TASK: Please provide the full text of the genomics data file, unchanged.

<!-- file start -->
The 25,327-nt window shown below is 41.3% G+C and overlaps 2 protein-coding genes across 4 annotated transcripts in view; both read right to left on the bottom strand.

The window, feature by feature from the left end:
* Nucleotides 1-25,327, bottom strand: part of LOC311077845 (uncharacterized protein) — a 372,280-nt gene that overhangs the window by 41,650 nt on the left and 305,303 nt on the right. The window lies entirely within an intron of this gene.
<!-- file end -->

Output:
The 25,327-nt window shown below is 41.3% G+C and overlaps 2 protein-coding genes across 4 annotated transcripts in view; both read right to left on the bottom strand.

The window, feature by feature from the left end:
* Nucleotides 1-25,327, bottom strand: part of LOC311077845 (uncharacterized protein) — a 372,280-nt gene that overhangs the window by 41,650 nt on the left and 305,303 nt on the right. The window lies entirely within an intron of this gene.